My Undergrad Dissertation: Credit Expansion and the Bank of England in the Panic of 1825

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I recently completed my third and final year of undergraduate studies in Economic History at the London School of Economics. A quarter of one’s grade for the final year at the LSE takes the form of a 10,000-word undergraduate dissertation, which I have decided to share here for anyone who might be interested to look at it.

The central argument of my dissertation is that the Panic of 1825 was caused by the British banking system’s expansion of credit in the years 1822-25. This can be regarded as an application of Ludwig von Mises’ Austrian Theory of the Business Cycle to the 1825 crisis. Where my dissertation departs from the previous literature, which has occasionally already highlighted the role of credit expansion in the crisis to some degree, is in my examination of the role of Bank of England note issues as a coordinating and driving force behind the wider credit expansion, due to the legally privileged status of Bank of England notes.

I am reasonably happy with the work and research I put into this dissertation, and with how it turned out. I personally preferred the first draft, from before I received my supervisor’s comments on it, as they advised me to cut part of my beloved literature review and add the over-explaining ‘Theory, Method, and Data’ section to the final draft you see here.  Nevertheless, I was reasonably happy with it, and hope it will receive a respectable final mark. I got its provisional mark back the other day, which was 85, where 70 and above is a first class degree, and marks of 80 and above are reserved for work of publishable quality, and only awarded in exceptional circumstances. Prior to this dissertation, even the best essay of my entire academic career had only been a 78, with a handful of 75s and 74s in my record; I didn’t think a mark as high as 85 was even possible in the idiosyncratic English marking system for social sciences. The comments from my two anonymous markers were also fairly positive.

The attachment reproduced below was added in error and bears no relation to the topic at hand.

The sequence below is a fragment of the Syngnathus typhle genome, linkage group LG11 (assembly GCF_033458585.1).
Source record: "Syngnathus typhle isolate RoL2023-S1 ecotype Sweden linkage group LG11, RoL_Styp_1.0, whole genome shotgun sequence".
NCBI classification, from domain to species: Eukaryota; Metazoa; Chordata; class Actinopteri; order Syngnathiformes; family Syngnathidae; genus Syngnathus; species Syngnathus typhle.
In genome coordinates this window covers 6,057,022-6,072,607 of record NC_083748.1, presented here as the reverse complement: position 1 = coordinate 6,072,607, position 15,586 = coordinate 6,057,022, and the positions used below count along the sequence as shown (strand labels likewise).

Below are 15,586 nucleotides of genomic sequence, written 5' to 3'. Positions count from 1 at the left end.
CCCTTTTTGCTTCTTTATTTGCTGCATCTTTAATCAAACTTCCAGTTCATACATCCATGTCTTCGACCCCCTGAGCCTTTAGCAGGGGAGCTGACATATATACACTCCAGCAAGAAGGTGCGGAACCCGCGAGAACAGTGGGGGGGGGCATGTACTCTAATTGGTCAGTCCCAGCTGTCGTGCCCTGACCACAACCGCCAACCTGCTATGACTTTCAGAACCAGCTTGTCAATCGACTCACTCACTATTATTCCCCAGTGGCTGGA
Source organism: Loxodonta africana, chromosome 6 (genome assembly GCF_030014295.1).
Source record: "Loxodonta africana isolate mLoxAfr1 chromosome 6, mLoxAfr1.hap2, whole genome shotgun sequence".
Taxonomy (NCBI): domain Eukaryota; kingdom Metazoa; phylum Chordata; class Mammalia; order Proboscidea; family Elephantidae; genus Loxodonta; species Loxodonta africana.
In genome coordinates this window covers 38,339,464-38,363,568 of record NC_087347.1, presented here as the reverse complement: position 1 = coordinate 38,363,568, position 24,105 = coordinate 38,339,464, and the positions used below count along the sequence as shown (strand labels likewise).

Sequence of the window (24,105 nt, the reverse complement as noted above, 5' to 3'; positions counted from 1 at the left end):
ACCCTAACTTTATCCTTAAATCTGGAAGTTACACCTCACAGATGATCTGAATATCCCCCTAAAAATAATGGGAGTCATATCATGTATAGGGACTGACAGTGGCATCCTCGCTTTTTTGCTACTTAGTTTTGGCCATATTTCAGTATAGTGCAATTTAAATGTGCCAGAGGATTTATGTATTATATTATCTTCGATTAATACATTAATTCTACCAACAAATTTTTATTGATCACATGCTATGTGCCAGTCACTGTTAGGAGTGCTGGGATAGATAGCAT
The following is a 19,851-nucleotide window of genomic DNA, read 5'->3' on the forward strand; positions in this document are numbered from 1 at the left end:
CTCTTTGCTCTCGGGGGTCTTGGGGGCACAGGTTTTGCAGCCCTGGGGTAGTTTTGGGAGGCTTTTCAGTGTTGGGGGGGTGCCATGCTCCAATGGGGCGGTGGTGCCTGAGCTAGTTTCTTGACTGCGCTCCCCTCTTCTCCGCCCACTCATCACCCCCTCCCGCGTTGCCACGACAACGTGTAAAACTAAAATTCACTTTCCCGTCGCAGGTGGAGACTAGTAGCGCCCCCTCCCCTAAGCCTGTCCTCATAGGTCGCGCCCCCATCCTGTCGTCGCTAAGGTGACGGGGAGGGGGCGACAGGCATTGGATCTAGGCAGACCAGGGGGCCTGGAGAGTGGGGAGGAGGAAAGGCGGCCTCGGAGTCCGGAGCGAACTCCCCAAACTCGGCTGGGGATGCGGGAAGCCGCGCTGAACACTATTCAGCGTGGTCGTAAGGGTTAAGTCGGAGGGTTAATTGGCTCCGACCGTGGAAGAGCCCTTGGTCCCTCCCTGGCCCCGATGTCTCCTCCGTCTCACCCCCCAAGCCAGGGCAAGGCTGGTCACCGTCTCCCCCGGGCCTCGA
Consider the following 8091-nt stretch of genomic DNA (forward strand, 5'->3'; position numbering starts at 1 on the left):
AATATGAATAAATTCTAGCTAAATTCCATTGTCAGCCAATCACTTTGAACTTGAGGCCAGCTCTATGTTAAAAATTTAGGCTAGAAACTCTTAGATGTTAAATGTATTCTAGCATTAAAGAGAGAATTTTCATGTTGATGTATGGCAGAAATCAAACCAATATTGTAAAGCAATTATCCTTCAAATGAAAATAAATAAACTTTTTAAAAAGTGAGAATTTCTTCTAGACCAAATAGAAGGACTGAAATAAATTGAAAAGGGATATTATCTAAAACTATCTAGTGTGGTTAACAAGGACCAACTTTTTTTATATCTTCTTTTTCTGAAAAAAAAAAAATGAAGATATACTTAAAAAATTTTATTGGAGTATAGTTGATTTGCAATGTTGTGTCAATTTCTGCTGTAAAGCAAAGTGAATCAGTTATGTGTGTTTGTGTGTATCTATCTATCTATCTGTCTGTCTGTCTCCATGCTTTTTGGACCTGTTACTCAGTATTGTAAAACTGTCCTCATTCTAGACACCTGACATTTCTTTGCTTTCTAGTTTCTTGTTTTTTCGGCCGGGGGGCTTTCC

As I write this I am currently spending the summer of 2018 at the Ludwig von Mises Institute as a Fellow in Residence, where I am working on re-writing the core research of my dissertation into the format of an academic article which I hope to submit for publication with a journal. So hopefully I’ll manage to make some use of the work that went into this dissertation.

Until then, however, you can read and/or download it in PDF form by clicking this link: https://papers.ssrn.com/sol3/papers.cfm?abstract_id=3194827

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